Persuasion, Jane Austen

Persuasion, Jane AustenPersuasion by Jane Austen

First Published: 1818
Pages: 312 (Hardback)
Form: Novel

Rating:

Jane Austen’s final novel is the story of Anne Elliot, a woman who gets a second chance. As a teenager she becomes engaged to a man who seems perfect for her, Frederick Wentworth. But she is persuaded to break the engagement off by her friend Lady Russel, who believes he is too poor to be a suitable match. The episode plunges Anne into a period of bleak disappointment. Eight years later, Frederick returns from the Napoleonic Wars flushed with success. Anne’s circumstances have also changed; her father’s spendthrift ways means he has been forced to lease the home to a naval family.  Will Anne and Frederick rediscover their love? Can their changed fortunes inhibit their feelings? Persuasion is a story of self-knowledge and personal regeneration, of social change and emotional politics.

I’ve been meaning to reread Persuasion for ages. It’s the last of Austen’s novels and the first time I read it was during a bit of an Austen binge (all her major novels, back to back, in order of publication) and thus was feeling a bit romanced-out by the time I got round to this one and didn’t really ‘click’ with it.  I’ve always suspected that my ambivalence towards it back then was a little unfair and that a reread would improve my opinion, and I’m happy to say that I was right. It’s still not my favourite Austen but I did really really enjoy it and predict at least a couple more rereads in the future (which is a lot more than can be said about Mansfield Park).

As most people talking/writing about Austen will tell you, Persuasion is the most ‘mature’ of Austen’s books, which, despite sounding totally pompous, I guess I have to agree with. It’s a more sedate novel than Austen’s earlier works; less full of sparkling wit but touching more overtly on social, gender, and class issues. It tells the story of Anne Elliot who, at 19, broke off an engagement to a handsome young Navy officer due to pressure from her friends and family about his lack of wealth and connections. Eight years later, age 27 and still unmarried, her own family has frittered away all its money when Captain Wentworth returns from the Napoleonic Wars, rich, well-regarded, and determined to marry and settle down with anyone but Anne Elliot.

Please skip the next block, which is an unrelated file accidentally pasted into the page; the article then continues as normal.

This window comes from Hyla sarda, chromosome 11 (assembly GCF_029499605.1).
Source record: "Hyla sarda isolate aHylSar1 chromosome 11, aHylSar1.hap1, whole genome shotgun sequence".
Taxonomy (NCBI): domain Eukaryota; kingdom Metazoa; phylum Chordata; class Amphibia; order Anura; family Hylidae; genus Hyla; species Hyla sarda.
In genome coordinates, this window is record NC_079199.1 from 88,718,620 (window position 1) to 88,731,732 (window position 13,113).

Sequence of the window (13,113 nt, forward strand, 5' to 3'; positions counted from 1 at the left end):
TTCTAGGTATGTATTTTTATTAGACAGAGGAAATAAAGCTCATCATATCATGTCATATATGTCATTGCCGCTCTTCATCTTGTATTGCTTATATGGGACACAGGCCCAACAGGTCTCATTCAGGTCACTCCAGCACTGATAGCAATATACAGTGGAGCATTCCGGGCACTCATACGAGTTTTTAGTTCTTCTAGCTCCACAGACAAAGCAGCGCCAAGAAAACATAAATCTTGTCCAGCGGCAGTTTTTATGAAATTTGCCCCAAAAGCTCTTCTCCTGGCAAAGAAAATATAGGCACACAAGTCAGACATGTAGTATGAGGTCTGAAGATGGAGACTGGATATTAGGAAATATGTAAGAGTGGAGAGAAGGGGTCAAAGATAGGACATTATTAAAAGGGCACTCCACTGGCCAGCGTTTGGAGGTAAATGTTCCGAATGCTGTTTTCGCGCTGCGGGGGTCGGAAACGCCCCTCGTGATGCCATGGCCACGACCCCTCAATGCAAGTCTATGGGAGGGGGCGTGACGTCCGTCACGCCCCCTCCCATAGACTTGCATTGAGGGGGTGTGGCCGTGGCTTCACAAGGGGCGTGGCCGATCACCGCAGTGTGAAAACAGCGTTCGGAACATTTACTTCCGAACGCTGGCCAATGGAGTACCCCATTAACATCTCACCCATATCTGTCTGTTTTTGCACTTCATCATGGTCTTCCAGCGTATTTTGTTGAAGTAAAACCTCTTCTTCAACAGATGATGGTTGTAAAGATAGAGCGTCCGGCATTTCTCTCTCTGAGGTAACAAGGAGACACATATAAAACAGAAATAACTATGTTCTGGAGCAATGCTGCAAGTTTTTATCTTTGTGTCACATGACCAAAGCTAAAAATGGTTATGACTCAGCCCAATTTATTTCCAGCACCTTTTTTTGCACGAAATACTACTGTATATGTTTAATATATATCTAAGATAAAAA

The two are thrown frequently into each other’s company by mutual acquaintances (ignorant of their earlier engagement) and have to learn to deal with their lingering feelings, regrets, and resentments as well as their change in situations, ignorant comments from people who don’t know about their previous relationship, jealousies caused by various other suitors, and her horrible snobbish family. It’s a very one-sided romance for most of the book, however, which makes it hard for me as a reader to fall in love with Wentworth the same way I can for most of Austen’s other heroes. As the story is told mostly from Anne’s perspective, Captain Wentworth spends most of the early parts of the book ignoring her, getting in petty jabs when telling people about the qualities he wants in a wife (‘firmness of character‘ – just give that knife a bit more of a twist will you, Wentworth?), and paying more attention to almost every other female character. This is probably the reason I wasn’t such a big fan of Persuasion the first time round – I expected more romance and more interplay between the two characters – but that’s not really the focus here.

It’s Anne’s feelings, the heartbreak, the uncertainty, and the hope that form the emotional heart of the story, and I think they’re handled very well. I can only really say ‘think’ here because I have never been in love nor pined for an ex (I mean I have got back with one once, but that was a drunken mistake that shall never be repeated). But Anne’s jumble of thoughts and feelings at being suddenly thrust into the company of the man she loves, who she believes hates her, felt believable and genuine. She’s a quiet but complex character and rereading it, knowing not to expect the witty flirting of Pride and Prejudice, I was able to enjoy the book and feel for Anne’s situation a lot more than I did the first time round.